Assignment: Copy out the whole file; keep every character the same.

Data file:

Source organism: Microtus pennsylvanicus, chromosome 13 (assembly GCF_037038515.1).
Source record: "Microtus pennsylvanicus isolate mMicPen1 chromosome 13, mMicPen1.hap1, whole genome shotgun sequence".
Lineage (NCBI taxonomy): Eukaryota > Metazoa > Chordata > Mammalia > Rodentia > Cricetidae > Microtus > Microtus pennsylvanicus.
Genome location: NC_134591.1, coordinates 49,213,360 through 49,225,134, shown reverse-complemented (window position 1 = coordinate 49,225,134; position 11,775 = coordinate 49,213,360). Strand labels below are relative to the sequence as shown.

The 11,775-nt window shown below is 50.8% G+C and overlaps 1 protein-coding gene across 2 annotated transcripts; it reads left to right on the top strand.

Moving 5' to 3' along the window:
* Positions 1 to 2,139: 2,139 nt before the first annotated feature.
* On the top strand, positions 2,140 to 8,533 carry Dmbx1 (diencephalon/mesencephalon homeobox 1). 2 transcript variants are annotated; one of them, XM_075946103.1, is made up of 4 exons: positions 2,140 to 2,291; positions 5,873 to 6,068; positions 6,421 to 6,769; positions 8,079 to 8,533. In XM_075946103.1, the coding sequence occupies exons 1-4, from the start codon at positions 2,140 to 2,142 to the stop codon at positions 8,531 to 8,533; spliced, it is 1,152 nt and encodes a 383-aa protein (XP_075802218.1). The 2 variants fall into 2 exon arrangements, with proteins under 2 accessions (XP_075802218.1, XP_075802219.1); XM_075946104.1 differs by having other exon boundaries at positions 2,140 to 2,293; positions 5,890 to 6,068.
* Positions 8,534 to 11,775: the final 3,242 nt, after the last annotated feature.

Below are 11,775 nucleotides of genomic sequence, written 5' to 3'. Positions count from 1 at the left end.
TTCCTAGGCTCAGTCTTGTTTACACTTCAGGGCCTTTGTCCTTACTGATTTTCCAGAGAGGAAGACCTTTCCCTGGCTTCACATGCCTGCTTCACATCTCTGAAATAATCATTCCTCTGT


Source organism: Microtus pennsylvanicus, chromosome 13 (assembly GCF_037038515.1).
Source record: "Microtus pennsylvanicus isolate mMicPen1 chromosome 13, mMicPen1.hap1, whole genome shotgun sequence".
Lineage (NCBI taxonomy): Eukaryota > Metazoa > Chordata > Mammalia > Rodentia > Cricetidae > Microtus > Microtus pennsylvanicus.
Genome location: NC_134591.1, coordinates 49,213,360 through 49,225,134, shown reverse-complemented (window position 1 = coordinate 49,225,134; position 11,775 = coordinate 49,213,360). Strand labels below are relative to the sequence as shown.

The 11,775-nt window shown below is 50.8% G+C and overlaps 1 protein-coding gene across 2 annotated transcripts; it reads left to right on the top strand.

Moving 5' to 3' along the window:
* Positions 1 to 2,139: 2,139 nt before the first annotated feature.
* On the top strand, positions 2,140 to 8,533 carry Dmbx1 (diencephalon/mesencephalon homeobox 1). 2 transcript variants are annotated; one of them, XM_075946103.1, is made up of 4 exons: positions 2,140 to 2,291; positions 5,873 to 6,068; positions 6,421 to 6,769; positions 8,079 to 8,533. In XM_075946103.1, the coding sequence occupies exons 1-4, from the start codon at positions 2,140 to 2,142 to the stop codon at positions 8,531 to 8,533; spliced, it is 1,152 nt and encodes a 383-aa protein (XP_075802218.1). The 2 variants fall into 2 exon arrangements, with proteins under 2 accessions (XP_075802218.1, XP_075802219.1); XM_075946104.1 differs by having other exon boundaries at positions 2,140 to 2,293; positions 5,890 to 6,068.
* Positions 8,534 to 11,775: the final 3,242 nt, after the last annotated feature.

Below are 11,775 nucleotides of genomic sequence, written 5' to 3'. Positions count from 1 at the left end.
TTCCTAGGCTCAGTCTTGTTTACACTTCAGGGCCTTTGTCCTTACTGATTTTCCAGAGAGGAAGACCTTTCCCTGGCTTCACATGCCTGCTTCACATCTCTGAAATAATCATTCCTCTGT